On Sun, 24 Apr 2005 17:01:46 -0500, "Jim C. Nasby" <[EMAIL PROTECTED]> wrote: >> >> Feel free to propose better cost equations.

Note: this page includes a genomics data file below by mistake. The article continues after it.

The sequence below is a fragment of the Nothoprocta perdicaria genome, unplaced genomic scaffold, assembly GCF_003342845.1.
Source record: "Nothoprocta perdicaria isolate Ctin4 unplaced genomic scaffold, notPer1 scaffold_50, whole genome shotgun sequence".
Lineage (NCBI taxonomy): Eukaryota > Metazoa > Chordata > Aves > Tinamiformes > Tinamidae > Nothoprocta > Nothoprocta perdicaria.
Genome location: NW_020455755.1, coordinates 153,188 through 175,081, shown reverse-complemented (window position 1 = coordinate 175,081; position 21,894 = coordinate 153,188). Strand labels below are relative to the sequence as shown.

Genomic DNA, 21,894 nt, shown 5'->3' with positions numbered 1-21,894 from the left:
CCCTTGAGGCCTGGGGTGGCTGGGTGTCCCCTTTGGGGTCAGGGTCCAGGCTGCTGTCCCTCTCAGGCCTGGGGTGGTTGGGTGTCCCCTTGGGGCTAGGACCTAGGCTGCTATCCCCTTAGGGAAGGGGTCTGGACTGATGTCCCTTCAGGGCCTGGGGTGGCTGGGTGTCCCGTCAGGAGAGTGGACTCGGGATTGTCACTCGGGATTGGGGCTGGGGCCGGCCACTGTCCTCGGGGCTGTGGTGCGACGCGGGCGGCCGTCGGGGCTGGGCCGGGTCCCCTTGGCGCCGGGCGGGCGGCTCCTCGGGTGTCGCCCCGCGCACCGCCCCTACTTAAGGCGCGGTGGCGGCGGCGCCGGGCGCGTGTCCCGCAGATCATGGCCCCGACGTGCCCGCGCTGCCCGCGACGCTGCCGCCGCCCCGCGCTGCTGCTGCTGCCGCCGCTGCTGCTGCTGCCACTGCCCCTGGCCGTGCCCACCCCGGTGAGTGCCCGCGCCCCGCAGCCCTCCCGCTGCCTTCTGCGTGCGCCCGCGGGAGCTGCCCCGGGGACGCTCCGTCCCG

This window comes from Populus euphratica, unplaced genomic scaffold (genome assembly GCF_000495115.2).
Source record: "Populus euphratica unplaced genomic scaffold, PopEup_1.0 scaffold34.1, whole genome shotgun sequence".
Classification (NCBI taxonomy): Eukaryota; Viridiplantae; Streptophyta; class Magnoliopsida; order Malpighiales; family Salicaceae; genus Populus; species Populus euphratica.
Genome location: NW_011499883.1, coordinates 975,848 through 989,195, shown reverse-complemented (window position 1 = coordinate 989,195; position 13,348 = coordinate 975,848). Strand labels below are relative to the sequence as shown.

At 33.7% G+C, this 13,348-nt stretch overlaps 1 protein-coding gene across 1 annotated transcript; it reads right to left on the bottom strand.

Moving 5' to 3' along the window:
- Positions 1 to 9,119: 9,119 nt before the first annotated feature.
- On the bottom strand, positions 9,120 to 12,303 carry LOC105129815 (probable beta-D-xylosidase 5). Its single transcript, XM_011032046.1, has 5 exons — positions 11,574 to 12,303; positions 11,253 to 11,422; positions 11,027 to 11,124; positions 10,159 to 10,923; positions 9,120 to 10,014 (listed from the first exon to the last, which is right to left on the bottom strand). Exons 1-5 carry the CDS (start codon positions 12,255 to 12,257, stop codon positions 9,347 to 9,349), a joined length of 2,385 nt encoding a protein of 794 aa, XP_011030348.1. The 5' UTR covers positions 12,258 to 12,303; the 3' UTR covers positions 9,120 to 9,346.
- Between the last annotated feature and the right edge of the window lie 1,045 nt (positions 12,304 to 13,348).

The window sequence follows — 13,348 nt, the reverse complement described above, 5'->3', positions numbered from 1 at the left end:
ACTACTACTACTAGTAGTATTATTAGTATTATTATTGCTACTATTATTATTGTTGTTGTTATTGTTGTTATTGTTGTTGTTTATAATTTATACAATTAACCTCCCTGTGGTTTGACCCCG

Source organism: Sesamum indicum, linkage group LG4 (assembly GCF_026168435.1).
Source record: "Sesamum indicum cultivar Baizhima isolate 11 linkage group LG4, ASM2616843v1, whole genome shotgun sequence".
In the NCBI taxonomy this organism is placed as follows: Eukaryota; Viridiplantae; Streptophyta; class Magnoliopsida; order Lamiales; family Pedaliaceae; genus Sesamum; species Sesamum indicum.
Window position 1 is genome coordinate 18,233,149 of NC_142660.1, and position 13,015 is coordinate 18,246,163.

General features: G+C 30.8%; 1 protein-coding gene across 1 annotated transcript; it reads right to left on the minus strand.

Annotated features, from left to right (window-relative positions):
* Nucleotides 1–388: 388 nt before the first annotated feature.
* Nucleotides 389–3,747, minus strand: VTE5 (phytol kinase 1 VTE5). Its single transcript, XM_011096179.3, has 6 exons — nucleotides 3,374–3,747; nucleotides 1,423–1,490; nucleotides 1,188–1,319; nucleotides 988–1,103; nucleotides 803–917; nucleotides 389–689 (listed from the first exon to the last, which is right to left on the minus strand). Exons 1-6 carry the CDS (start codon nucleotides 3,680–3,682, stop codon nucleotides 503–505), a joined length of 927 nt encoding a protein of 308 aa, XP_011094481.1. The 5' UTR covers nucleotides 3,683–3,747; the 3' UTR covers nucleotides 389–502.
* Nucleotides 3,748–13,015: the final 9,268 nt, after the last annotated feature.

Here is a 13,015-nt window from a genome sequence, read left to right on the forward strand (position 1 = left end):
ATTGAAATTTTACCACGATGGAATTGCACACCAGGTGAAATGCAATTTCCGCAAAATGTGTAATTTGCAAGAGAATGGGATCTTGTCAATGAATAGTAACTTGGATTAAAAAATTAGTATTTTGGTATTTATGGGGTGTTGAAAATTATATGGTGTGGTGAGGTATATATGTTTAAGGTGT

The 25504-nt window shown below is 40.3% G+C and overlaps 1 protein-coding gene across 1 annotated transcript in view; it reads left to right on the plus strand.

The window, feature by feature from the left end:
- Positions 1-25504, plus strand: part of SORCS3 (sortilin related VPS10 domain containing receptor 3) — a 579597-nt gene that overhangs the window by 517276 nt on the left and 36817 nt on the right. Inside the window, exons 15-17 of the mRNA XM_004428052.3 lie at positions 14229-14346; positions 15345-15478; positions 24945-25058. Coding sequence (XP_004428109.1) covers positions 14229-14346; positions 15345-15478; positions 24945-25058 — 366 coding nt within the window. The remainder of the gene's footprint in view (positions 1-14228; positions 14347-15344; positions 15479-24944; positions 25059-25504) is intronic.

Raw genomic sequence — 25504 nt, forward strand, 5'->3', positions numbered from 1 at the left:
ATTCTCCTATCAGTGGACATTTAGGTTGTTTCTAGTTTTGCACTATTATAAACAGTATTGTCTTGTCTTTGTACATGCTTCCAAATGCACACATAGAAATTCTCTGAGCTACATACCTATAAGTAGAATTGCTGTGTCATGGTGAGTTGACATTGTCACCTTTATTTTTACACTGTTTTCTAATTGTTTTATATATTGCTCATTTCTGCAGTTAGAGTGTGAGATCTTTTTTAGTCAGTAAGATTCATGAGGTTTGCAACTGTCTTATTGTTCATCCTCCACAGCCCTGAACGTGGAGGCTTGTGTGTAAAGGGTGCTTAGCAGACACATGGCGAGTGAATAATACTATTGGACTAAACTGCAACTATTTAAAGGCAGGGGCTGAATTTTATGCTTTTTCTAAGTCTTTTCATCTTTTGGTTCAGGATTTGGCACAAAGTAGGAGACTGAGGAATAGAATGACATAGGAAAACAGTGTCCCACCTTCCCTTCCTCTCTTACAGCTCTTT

I did. More than once. >estimated index scan cost for (project_id, id, date) is >0.00..100117429.34 while the estimate for work_units is >0.00..103168408.62; almost no difference, ~3% > even though project_id correlation is .657 This is divided by the number of index columns, so the index correlation is estimated to be 0.219. > while work_units correlation is .116. So csquared is 0.048 and 0.013, respectively, and you get a result not far away from the upper bound in both cases. The cost estimations differ by only 3.5% of (max_IO_cost - min_IO_cost). >you'll see that the cost of the index scan is way overestimated. Looking >at the code, the runcost is calculated as > > run_cost += max_IO_cost + csquared * (min_IO_cost - max_IO_cost); > >where csquared is indexCorrelation^2. Why is indexCorrelation squared? >The comments say a linear interpolation between min_IO and max_IO is >used, but ISTM that if it was linear then instead of csquared, >indexCorrelation would just be used. In my tests I got much more plausible results with 1 - (1 - abs(correlation))^2 Jim, are you willing to experiment with one or two small patches of mine? What version of Postgres are you running? Servus Manfred ---------------------------(end of broadcast)--------------------------- TIP 4: Don't 'kill -9' the postmaster